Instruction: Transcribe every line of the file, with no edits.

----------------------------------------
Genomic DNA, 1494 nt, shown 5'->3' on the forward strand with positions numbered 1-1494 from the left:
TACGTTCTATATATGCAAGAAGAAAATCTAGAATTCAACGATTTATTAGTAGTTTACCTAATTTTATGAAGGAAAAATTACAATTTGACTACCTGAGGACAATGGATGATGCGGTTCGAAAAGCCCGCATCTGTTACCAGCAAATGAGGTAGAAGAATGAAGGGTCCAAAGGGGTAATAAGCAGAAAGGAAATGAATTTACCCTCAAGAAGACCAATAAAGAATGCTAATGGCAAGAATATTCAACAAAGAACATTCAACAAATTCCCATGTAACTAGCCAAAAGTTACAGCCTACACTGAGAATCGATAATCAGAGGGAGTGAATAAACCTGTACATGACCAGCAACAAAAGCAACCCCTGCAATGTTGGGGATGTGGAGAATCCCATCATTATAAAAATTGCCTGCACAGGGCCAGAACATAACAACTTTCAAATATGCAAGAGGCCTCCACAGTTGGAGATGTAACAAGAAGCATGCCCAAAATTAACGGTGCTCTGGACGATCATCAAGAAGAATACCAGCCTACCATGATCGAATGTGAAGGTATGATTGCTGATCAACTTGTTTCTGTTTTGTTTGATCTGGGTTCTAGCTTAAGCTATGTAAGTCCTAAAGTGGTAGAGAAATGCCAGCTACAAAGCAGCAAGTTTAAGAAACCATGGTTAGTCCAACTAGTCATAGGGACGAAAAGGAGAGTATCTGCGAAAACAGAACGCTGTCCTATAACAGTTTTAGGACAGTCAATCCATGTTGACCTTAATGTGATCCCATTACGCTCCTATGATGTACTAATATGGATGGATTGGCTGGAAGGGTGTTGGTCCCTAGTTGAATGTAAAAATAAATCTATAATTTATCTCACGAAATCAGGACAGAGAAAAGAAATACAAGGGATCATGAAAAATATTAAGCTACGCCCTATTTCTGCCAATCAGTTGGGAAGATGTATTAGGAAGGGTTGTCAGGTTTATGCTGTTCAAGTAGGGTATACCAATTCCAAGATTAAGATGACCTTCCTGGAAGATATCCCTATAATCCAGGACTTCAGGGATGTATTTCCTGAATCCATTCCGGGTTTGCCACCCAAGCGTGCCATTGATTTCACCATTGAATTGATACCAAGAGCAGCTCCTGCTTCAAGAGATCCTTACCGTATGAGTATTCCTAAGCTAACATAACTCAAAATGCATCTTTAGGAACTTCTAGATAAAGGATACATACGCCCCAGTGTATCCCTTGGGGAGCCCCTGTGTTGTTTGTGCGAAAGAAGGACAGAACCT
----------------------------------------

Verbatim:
Genomic DNA, 1494 nt, shown 5'->3' on the forward strand with positions numbered 1-1494 from the left:
TACGTTCTATATATGCAAGAAGAAAATCTAGAATTCAACGATTTATTAGTAGTTTACCTAATTTTATGAAGGAAAAATTACAATTTGACTACCTGAGGACAATGGATGATGCGGTTCGAAAAGCCCGCATCTGTTACCAGCAAATGAGGTAGAAGAATGAAGGGTCCAAAGGGGTAATAAGCAGAAAGGAAATGAATTTACCCTCAAGAAGACCAATAAAGAATGCTAATGGCAAGAATATTCAACAAAGAACATTCAACAAATTCCCATGTAACTAGCCAAAAGTTACAGCCTACACTGAGAATCGATAATCAGAGGGAGTGAATAAACCTGTACATGACCAGCAACAAAAGCAACCCCTGCAATGTTGGGGATGTGGAGAATCCCATCATTATAAAAATTGCCTGCACAGGGCCAGAACATAACAACTTTCAAATATGCAAGAGGCCTCCACAGTTGGAGATGTAACAAGAAGCATGCCCAAAATTAACGGTGCTCTGGACGATCATCAAGAAGAATACCAGCCTACCATGATCGAATGTGAAGGTATGATTGCTGATCAACTTGTTTCTGTTTTGTTTGATCTGGGTTCTAGCTTAAGCTATGTAAGTCCTAAAGTGGTAGAGAAATGCCAGCTACAAAGCAGCAAGTTTAAGAAACCATGGTTAGTCCAACTAGTCATAGGGACGAAAAGGAGAGTATCTGCGAAAACAGAACGCTGTCCTATAACAGTTTTAGGACAGTCAATCCATGTTGACCTTAATGTGATCCCATTACGCTCCTATGATGTACTAATATGGATGGATTGGCTGGAAGGGTGTTGGTCCCTAGTTGAATGTAAAAATAAATCTATAATTTATCTCACGAAATCAGGACAGAGAAAAGAAATACAAGGGATCATGAAAAATATTAAGCTACGCCCTATTTCTGCCAATCAGTTGGGAAGATGTATTAGGAAGGGTTGTCAGGTTTATGCTGTTCAAGTAGGGTATACCAATTCCAAGATTAAGATGACCTTCCTGGAAGATATCCCTATAATCCAGGACTTCAGGGATGTATTTCCTGAATCCATTCCGGGTTTGCCACCCAAGCGTGCCATTGATTTCACCATTGAATTGATACCAAGAGCAGCTCCTGCTTCAAGAGATCCTTACCGTATGAGTATTCCTAAGCTAACATAACTCAAAATGCATCTTTAGGAACTTCTAGATAAAGGATACATACGCCCCAGTGTATCCCTTGGGGAGCCCCTGTGTTGTTTGTGCGAAAGAAGGACAGAACCT